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I know exactly where I want to go, just not how I will get there

We live in a world where it is extremely easy to get lost. Our world is constantly changing and it is quite often hard to keep up.

We live in a world where it is extremely easy to get lost. Our world is constantly changing and it is quite often hard to keep up. We are constantly being told what we can and can’t do and how we should do it.

In recent years there has been a huge push on health, being healthy, eating healthy just having health thrown at us at every opportunity. It isn’t possible come out of a station in London without being asked if you would like to try a new healthy snack or vitamin water. This has filtered down into the way we spend out holidays as well. Increasingly we are seeing a greater emphasis on holidays with a health element from simple hiking holidays to health retreats.

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This trend has even filtered down into our technology we use when we travel. Increasingly we are seeing gadgets that are aimed at encouraging us to exercise whilst away. I always thought that cycling abroad seemed like an attractive prospect but having tried it in Geneva I found that it was far from it. Constantly stopping to check a map or ask for directions in a mix of broken English and French is hardly relaxing and even the most accomplished cyclist would probably rather not cycle with one hand clutching a mobile phone. English company beeline has come up with a solution. Beeline is a universal attachment which cyclist can attach to the handlebars of their bike in order to tell them where to go. Powered by an app which is available for both iOS and Android it gives you as the crow flies directions allowing you to absorb the world around you instead of getting caught up in the journey. It works straight out of the box anywhere in the world and is even water and shock resistant. For the slightly keener cyclist it even includes a speedo.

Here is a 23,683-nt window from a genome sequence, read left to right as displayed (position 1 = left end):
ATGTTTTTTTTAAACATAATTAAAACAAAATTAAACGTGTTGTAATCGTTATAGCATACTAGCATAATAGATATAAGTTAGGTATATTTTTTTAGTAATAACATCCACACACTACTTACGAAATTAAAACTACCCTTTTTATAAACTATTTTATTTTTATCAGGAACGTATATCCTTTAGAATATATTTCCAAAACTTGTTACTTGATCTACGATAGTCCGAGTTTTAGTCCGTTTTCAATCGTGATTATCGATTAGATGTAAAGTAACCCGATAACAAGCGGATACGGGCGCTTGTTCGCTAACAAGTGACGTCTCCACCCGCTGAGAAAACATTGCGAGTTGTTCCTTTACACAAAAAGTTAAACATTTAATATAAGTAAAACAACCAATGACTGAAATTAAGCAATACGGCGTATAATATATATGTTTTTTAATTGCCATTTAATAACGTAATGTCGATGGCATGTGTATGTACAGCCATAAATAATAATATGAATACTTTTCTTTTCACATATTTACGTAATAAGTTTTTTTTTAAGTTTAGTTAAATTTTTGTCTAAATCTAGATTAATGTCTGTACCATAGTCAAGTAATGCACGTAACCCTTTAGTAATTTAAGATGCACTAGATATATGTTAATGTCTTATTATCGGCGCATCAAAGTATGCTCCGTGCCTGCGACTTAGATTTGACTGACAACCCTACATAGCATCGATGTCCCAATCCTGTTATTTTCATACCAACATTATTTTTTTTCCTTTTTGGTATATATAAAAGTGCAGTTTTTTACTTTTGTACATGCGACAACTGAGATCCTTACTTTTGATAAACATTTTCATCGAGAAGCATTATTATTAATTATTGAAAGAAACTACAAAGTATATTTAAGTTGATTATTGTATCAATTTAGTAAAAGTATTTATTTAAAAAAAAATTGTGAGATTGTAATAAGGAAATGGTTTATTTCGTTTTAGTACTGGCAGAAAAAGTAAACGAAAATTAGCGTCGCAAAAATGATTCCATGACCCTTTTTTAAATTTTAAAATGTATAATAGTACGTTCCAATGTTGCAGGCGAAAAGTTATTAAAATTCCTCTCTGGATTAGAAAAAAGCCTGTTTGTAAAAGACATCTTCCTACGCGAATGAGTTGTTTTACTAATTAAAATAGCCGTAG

This gadget should hopefully make cycling and keeping fit abroad a little easier and hopefully decrease the amount of time spent stationary rather than enjoying the scenery on two wheels.

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